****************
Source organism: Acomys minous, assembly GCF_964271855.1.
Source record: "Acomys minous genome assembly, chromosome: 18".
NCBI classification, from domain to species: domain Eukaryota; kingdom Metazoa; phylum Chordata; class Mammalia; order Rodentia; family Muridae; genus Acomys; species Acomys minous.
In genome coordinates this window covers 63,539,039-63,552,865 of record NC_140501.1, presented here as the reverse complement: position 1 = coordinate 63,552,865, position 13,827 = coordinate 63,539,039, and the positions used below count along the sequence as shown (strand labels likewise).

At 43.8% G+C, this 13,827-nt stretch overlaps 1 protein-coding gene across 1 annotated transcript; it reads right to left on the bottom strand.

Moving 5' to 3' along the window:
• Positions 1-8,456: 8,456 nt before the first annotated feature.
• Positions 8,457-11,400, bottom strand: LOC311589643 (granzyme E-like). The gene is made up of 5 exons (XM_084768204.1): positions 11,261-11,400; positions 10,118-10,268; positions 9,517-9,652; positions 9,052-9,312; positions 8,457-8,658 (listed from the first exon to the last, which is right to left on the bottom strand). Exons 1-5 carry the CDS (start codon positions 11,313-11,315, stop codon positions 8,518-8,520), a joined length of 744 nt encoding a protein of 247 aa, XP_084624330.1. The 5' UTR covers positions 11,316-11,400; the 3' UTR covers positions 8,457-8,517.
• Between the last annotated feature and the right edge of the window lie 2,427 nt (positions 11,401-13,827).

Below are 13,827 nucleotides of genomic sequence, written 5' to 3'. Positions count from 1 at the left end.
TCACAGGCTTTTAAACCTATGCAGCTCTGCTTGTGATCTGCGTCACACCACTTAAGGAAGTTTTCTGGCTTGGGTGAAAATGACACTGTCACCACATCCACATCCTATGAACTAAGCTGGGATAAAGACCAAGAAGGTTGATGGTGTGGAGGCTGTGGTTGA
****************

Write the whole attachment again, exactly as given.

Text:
Source organism: Acomys minous, assembly GCF_964271855.1.
Source record: "Acomys minous genome assembly, chromosome: 18".
NCBI classification, from domain to species: domain Eukaryota; kingdom Metazoa; phylum Chordata; class Mammalia; order Rodentia; family Muridae; genus Acomys; species Acomys minous.
In genome coordinates this window covers 63,539,039-63,552,865 of record NC_140501.1, presented here as the reverse complement: position 1 = coordinate 63,552,865, position 13,827 = coordinate 63,539,039, and the positions used below count along the sequence as shown (strand labels likewise).

At 43.8% G+C, this 13,827-nt stretch overlaps 1 protein-coding gene across 1 annotated transcript; it reads right to left on the bottom strand.

Moving 5' to 3' along the window:
• Positions 1-8,456: 8,456 nt before the first annotated feature.
• Positions 8,457-11,400, bottom strand: LOC311589643 (granzyme E-like). The gene is made up of 5 exons (XM_084768204.1): positions 11,261-11,400; positions 10,118-10,268; positions 9,517-9,652; positions 9,052-9,312; positions 8,457-8,658 (listed from the first exon to the last, which is right to left on the bottom strand). Exons 1-5 carry the CDS (start codon positions 11,313-11,315, stop codon positions 8,518-8,520), a joined length of 744 nt encoding a protein of 247 aa, XP_084624330.1. The 5' UTR covers positions 11,316-11,400; the 3' UTR covers positions 8,457-8,517.
• Between the last annotated feature and the right edge of the window lie 2,427 nt (positions 11,401-13,827).

Below are 13,827 nucleotides of genomic sequence, written 5' to 3'. Positions count from 1 at the left end.
TCACAGGCTTTTAAACCTATGCAGCTCTGCTTGTGATCTGCGTCACACCACTTAAGGAAGTTTTCTGGCTTGGGTGAAAATGACACTGTCACCACATCCACATCCTATGAACTAAGCTGGGATAAAGACCAAGAAGGTTGATGGTGTGGAGGCTGTGGTTGA